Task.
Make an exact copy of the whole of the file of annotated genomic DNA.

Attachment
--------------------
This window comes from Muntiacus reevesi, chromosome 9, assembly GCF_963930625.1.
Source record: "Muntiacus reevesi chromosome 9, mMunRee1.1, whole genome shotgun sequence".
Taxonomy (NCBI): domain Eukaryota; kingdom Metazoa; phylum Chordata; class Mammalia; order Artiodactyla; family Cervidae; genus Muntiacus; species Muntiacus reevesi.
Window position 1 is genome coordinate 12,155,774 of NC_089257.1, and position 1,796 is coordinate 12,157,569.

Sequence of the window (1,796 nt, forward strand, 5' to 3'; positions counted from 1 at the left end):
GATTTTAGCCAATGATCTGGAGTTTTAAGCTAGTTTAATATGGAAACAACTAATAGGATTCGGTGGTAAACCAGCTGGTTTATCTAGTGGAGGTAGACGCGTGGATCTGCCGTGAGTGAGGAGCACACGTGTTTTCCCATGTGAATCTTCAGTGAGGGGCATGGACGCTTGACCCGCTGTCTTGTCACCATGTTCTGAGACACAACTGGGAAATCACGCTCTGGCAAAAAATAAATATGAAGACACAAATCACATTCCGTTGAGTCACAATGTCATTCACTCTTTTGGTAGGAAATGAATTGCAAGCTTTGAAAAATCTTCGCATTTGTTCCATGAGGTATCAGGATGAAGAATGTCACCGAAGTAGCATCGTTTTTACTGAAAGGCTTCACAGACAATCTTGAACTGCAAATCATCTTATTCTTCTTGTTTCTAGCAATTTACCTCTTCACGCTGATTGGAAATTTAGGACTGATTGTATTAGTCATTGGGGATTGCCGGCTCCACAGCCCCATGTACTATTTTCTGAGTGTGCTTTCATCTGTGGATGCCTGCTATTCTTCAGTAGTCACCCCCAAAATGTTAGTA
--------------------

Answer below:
This window comes from Muntiacus reevesi, chromosome 9, assembly GCF_963930625.1.
Source record: "Muntiacus reevesi chromosome 9, mMunRee1.1, whole genome shotgun sequence".
Taxonomy (NCBI): domain Eukaryota; kingdom Metazoa; phylum Chordata; class Mammalia; order Artiodactyla; family Cervidae; genus Muntiacus; species Muntiacus reevesi.
Window position 1 is genome coordinate 12,155,774 of NC_089257.1, and position 1,796 is coordinate 12,157,569.

Sequence of the window (1,796 nt, forward strand, 5' to 3'; positions counted from 1 at the left end):
GATTTTAGCCAATGATCTGGAGTTTTAAGCTAGTTTAATATGGAAACAACTAATAGGATTCGGTGGTAAACCAGCTGGTTTATCTAGTGGAGGTAGACGCGTGGATCTGCCGTGAGTGAGGAGCACACGTGTTTTCCCATGTGAATCTTCAGTGAGGGGCATGGACGCTTGACCCGCTGTCTTGTCACCATGTTCTGAGACACAACTGGGAAATCACGCTCTGGCAAAAAATAAATATGAAGACACAAATCACATTCCGTTGAGTCACAATGTCATTCACTCTTTTGGTAGGAAATGAATTGCAAGCTTTGAAAAATCTTCGCATTTGTTCCATGAGGTATCAGGATGAAGAATGTCACCGAAGTAGCATCGTTTTTACTGAAAGGCTTCACAGACAATCTTGAACTGCAAATCATCTTATTCTTCTTGTTTCTAGCAATTTACCTCTTCACGCTGATTGGAAATTTAGGACTGATTGTATTAGTCATTGGGGATTGCCGGCTCCACAGCCCCATGTACTATTTTCTGAGTGTGCTTTCATCTGTGGATGCCTGCTATTCTTCAGTAGTCACCCCCAAAATGTTAGTA